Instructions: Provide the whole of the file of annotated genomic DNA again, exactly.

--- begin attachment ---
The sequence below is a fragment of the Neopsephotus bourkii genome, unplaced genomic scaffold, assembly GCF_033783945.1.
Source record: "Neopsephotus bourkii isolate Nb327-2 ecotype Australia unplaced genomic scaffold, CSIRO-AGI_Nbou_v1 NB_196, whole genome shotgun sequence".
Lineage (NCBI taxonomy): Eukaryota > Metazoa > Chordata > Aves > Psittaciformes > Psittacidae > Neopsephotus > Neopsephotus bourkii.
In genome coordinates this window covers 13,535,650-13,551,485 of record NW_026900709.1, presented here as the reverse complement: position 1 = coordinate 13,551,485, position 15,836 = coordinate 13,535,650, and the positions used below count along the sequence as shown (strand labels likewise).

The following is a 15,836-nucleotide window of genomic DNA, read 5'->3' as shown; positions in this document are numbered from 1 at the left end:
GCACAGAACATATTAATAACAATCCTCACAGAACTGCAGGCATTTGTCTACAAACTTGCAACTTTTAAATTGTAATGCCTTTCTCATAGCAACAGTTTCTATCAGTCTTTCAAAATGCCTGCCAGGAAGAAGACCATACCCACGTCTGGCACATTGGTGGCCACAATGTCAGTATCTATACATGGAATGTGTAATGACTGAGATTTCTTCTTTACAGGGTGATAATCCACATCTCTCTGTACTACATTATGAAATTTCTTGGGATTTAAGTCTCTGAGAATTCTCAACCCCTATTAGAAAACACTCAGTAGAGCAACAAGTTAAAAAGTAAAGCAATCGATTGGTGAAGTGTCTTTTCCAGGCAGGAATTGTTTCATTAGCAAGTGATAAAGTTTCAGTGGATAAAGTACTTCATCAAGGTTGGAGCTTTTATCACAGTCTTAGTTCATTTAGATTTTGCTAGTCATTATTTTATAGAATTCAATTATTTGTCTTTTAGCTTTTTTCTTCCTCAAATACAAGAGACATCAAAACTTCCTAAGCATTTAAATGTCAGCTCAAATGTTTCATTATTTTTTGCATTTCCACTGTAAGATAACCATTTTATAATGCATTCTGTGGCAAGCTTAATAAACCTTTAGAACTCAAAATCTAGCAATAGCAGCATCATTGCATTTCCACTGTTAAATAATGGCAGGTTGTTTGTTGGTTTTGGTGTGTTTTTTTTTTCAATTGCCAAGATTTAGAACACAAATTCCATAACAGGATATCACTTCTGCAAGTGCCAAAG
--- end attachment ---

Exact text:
The sequence below is a fragment of the Neopsephotus bourkii genome, unplaced genomic scaffold, assembly GCF_033783945.1.
Source record: "Neopsephotus bourkii isolate Nb327-2 ecotype Australia unplaced genomic scaffold, CSIRO-AGI_Nbou_v1 NB_196, whole genome shotgun sequence".
Lineage (NCBI taxonomy): Eukaryota > Metazoa > Chordata > Aves > Psittaciformes > Psittacidae > Neopsephotus > Neopsephotus bourkii.
In genome coordinates this window covers 13,535,650-13,551,485 of record NW_026900709.1, presented here as the reverse complement: position 1 = coordinate 13,551,485, position 15,836 = coordinate 13,535,650, and the positions used below count along the sequence as shown (strand labels likewise).

The following is a 15,836-nucleotide window of genomic DNA, read 5'->3' as shown; positions in this document are numbered from 1 at the left end:
GCACAGAACATATTAATAACAATCCTCACAGAACTGCAGGCATTTGTCTACAAACTTGCAACTTTTAAATTGTAATGCCTTTCTCATAGCAACAGTTTCTATCAGTCTTTCAAAATGCCTGCCAGGAAGAAGACCATACCCACGTCTGGCACATTGGTGGCCACAATGTCAGTATCTATACATGGAATGTGTAATGACTGAGATTTCTTCTTTACAGGGTGATAATCCACATCTCTCTGTACTACATTATGAAATTTCTTGGGATTTAAGTCTCTGAGAATTCTCAACCCCTATTAGAAAACACTCAGTAGAGCAACAAGTTAAAAAGTAAAGCAATCGATTGGTGAAGTGTCTTTTCCAGGCAGGAATTGTTTCATTAGCAAGTGATAAAGTTTCAGTGGATAAAGTACTTCATCAAGGTTGGAGCTTTTATCACAGTCTTAGTTCATTTAGATTTTGCTAGTCATTATTTTATAGAATTCAATTATTTGTCTTTTAGCTTTTTTCTTCCTCAAATACAAGAGACATCAAAACTTCCTAAGCATTTAAATGTCAGCTCAAATGTTTCATTATTTTTTGCATTTCCACTGTAAGATAACCATTTTATAATGCATTCTGTGGCAAGCTTAATAAACCTTTAGAACTCAAAATCTAGCAATAGCAGCATCATTGCATTTCCACTGTTAAATAATGGCAGGTTGTTTGTTGGTTTTGGTGTGTTTTTTTTTTCAATTGCCAAGATTTAGAACACAAATTCCATAACAGGATATCACTTCTGCAAGTGCCAAAG